Romance: How much do you need? Do most women want more romance in their relationships?
JENNY: When my boyfriend Howard and I wrote our book, Women are Crazy, Men are Stupid, we had a great format that worked well for both of us. Howard started the chapter—or, as I told him, "He led the way"—and I got to finish the chapter—or, as he says, I got to have the last word.
To tell you the truth, I thought this book would break us up. I was against writing it from the get-go, and we actually had a few fights about it. Relationships are hard enough as it is; why pile on the additional pressure of dissecting yours for all the world to see? After we discussed it (loudly) for almost a week, I realized that maybe it would be fun (doubtful) or, better yet, romantic to write a book together. Thoughts of us on a park bench, my head in his lap, as we discussed each chapter filled my head. 9 Things I Learned About Women From Editing Maxim
As it turned out, writing the book wasn't so romantic. It was really hard, and romance remains the number one topic on our metaphorical "relationship plate." And even though Howard does wonderful little things, like hold my popcorn at the movie theater (and he doesn't even eat it!), we've still discussed, analyzed, fought, laughed and fought some more over romance so many times, it's the bane of our existence.
And we're not alone. I've said it a thousand times: Romance is the number one issue in relationships where women feel dissatisfied. Sure, that's a sweeping generalization, but I'm pretty sure if you give me fifteen minutes alone with any woman, I could get her all riled up about romance. "What? He never makes you breakfast in bed? What? It was a decade ago since you've gotten flowers? What? He can spend twenty minutes rubbing the dog's belly, but never yours?"
As a woman, I want more romance. I want him to make my toes curl. I want him to do that thing that I will remember years from now and it will make me smile. I want that ten minutes of the romantic movie when he's breaking a sweat over the thought of losing me and he's willing to do pretty much anything for me.
Sure, maybe my expectations are too high, but ask me if I care. Why should I settle? Everyone who tells you that stuff only happens in the movies is just bitter that it's not happening to them. Why can't it happen in real life?
Howard, here's your chance to have the last word. Make me understand.
HOWARD: Oy! What man can compete with Hugh Grant in Four Weddings and a Funeral or Notting Hill, where, if you recall, he wandered through all the different seasons pining for Julia Roberts!? You know how all of those romantic movies end with a guy running to the airport, or running after the girl of his dreams, because he almost let her get away? How many opportunities are there in life for that sort of thing?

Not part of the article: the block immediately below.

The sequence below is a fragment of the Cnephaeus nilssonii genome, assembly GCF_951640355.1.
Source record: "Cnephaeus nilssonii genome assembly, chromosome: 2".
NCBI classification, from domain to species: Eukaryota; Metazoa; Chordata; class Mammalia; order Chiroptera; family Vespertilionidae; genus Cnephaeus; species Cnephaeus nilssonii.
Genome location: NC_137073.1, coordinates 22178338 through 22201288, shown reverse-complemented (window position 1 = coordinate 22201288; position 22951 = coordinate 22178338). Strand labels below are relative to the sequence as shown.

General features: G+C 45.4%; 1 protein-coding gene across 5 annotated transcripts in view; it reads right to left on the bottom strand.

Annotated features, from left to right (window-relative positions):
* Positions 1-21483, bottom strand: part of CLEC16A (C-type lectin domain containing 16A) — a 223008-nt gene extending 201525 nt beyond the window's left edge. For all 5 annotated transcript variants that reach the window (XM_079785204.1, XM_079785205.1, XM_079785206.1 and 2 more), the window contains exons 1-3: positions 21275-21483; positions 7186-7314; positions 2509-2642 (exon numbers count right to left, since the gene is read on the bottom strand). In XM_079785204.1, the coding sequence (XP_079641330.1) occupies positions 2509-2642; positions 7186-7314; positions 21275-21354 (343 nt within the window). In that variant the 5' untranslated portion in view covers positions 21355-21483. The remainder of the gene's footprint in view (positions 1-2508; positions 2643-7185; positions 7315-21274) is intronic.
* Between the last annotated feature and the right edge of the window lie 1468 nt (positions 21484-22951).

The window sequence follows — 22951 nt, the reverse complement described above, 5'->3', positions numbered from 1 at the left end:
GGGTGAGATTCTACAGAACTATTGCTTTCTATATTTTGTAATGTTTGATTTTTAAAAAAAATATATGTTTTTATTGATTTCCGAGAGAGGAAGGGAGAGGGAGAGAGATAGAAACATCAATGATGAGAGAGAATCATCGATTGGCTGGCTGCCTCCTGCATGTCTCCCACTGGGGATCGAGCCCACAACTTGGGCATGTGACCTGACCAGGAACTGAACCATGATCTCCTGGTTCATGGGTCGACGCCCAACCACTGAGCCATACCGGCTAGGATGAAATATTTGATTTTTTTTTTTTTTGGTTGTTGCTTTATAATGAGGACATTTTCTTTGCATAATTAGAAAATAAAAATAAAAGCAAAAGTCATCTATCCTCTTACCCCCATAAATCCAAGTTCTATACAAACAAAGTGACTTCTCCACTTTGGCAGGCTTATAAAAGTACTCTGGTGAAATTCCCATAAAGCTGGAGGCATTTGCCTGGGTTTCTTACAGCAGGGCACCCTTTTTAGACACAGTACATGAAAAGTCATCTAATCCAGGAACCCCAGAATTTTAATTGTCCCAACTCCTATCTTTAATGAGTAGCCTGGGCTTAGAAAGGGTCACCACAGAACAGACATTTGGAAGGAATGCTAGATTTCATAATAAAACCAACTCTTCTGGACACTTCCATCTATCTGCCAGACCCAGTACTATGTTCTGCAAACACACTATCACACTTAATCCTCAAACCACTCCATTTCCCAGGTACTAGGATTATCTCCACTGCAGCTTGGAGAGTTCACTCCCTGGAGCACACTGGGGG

(Sound effects: Jenny leaving, running down the stairs, followed by a car screeching off.)
HOWARD: Apparently, I have one of those opportunities now.
JENNY: I'm kidding. But, in my opinion, waiting for the opportunity is totally the wrong idea—so passive. Why not sweep me off my feet proactively? Why wait for the sound of tires? Navigate the Fine Line Between Sappy And Romantic
HOWARD: Why not sweep ME off my feet and whisk me off somewhere on a white horse named Passion?
JENNY: Is that what you want?
HOWARD: Of course not. Romance to me is ordering in and nodding off.
JENNY: And men wonder why women like romantic movies?
HOWARD: Fine, I'll get you flowers. But back to my thing about Hugh Grant. When women watch Hugh, they emerge all doe-eyed and star-struck, and then are disappointed in the man most of us will never be. It makes me want to scream. The real Hugh admits he's nothing like the sweet characters he plays in those Richard Curtis movies! For god's sakes, he was arrested for soliciting a hooker on Sunset Blvd! 4 Bad Dating Habits Learned From Romantic Comedies
But then I remember the two things I've learned about romance over the three years I've been with Jenny:
1. Everyone has their own definition of it.
2. Me getting defensive is never a good thing (and usually ends badly—for me).
Getting defensive about romance and lashing out at the person who wants more of it is one's surest way to the doghouse. And getting defensive also keeps one from hearing when the other person is telling you they really want.
And I keep holding her popcorn. At least I've learned something.
JENNY: So maybe we did get something out of writing the book!
HOWARD: Absolutely. The first step is to understand. And it's a big step. Now we need to turn that understanding into action. And we're still working on the subject. Jenny and I are writing a TV pilot for ABC using the same title as our book, Women are Crazy, Men are Stupid and, in the show, the Howard character is trying to understand romance. At the end of the show, the TV Howard really gets it, big time. He pulls off this amazing romantic gesture, which all the women at the network swooned over when they read the script.
JENNY: And guess who came up with that grand romantic gesture? Me!
HOWARD: Yes, but I KNEW it was romantic when you said it!
JENNY: It's in you, baby. I know it's there. One thing I'll give Howard is that he never stops trying.
HOWARD: And what's more romantic than that?
JENNY: Okay, there are like three hundred things, Howard. But I can work with trying! If a guy is really trying, you have to cut him some slack. But if your man isn't trying, just cut him. And I totally recognize that there's a fantasy element to this need for romance that I have, but that doesn't stop me from wanting it. 7 Phrases Men Love To Hear
HOWARD: Which is why I'll never stop trying.
JENNY: You're the best, babe.
HOWARD: No, you.